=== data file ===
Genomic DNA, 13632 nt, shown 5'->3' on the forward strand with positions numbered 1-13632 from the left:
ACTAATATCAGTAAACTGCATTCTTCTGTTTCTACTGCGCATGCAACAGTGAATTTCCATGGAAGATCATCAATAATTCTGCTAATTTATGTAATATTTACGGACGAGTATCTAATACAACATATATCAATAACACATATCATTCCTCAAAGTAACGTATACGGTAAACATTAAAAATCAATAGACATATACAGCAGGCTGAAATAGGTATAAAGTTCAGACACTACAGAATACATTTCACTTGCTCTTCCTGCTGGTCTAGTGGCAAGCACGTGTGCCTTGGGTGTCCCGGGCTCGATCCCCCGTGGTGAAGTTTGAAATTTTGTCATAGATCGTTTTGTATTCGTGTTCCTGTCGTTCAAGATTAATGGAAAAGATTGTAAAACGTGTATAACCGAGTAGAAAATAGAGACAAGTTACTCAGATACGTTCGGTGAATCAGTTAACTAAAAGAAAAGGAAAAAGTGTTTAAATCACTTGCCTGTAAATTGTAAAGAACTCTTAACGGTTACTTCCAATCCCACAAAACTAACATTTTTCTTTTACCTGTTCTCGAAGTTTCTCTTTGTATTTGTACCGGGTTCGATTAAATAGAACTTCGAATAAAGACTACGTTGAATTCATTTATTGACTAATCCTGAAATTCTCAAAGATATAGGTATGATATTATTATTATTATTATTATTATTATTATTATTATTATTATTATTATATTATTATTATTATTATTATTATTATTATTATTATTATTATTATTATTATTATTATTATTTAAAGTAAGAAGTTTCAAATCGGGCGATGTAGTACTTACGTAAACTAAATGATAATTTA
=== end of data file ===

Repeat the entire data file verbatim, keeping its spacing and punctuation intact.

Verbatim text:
Genomic DNA, 13632 nt, shown 5'->3' on the forward strand with positions numbered 1-13632 from the left:
ACTAATATCAGTAAACTGCATTCTTCTGTTTCTACTGCGCATGCAACAGTGAATTTCCATGGAAGATCATCAATAATTCTGCTAATTTATGTAATATTTACGGACGAGTATCTAATACAACATATATCAATAACACATATCATTCCTCAAAGTAACGTATACGGTAAACATTAAAAATCAATAGACATATACAGCAGGCTGAAATAGGTATAAAGTTCAGACACTACAGAATACATTTCACTTGCTCTTCCTGCTGGTCTAGTGGCAAGCACGTGTGCCTTGGGTGTCCCGGGCTCGATCCCCCGTGGTGAAGTTTGAAATTTTGTCATAGATCGTTTTGTATTCGTGTTCCTGTCGTTCAAGATTAATGGAAAAGATTGTAAAACGTGTATAACCGAGTAGAAAATAGAGACAAGTTACTCAGATACGTTCGGTGAATCAGTTAACTAAAAGAAAAGGAAAAAGTGTTTAAATCACTTGCCTGTAAATTGTAAAGAACTCTTAACGGTTACTTCCAATCCCACAAAACTAACATTTTTCTTTTACCTGTTCTCGAAGTTTCTCTTTGTATTTGTACCGGGTTCGATTAAATAGAACTTCGAATAAAGACTACGTTGAATTCATTTATTGACTAATCCTGAAATTCTCAAAGATATAGGTATGATATTATTATTATTATTATTATTATTATTATTATTATTATTATTATTATATTATTATTATTATTATTATTATTATTATTATTATTATTATTATTATTATTATTATTATTTAAAGTAAGAAGTTTCAAATCGGGCGATGTAGTACTTACGTAAACTAAATGATAATTTA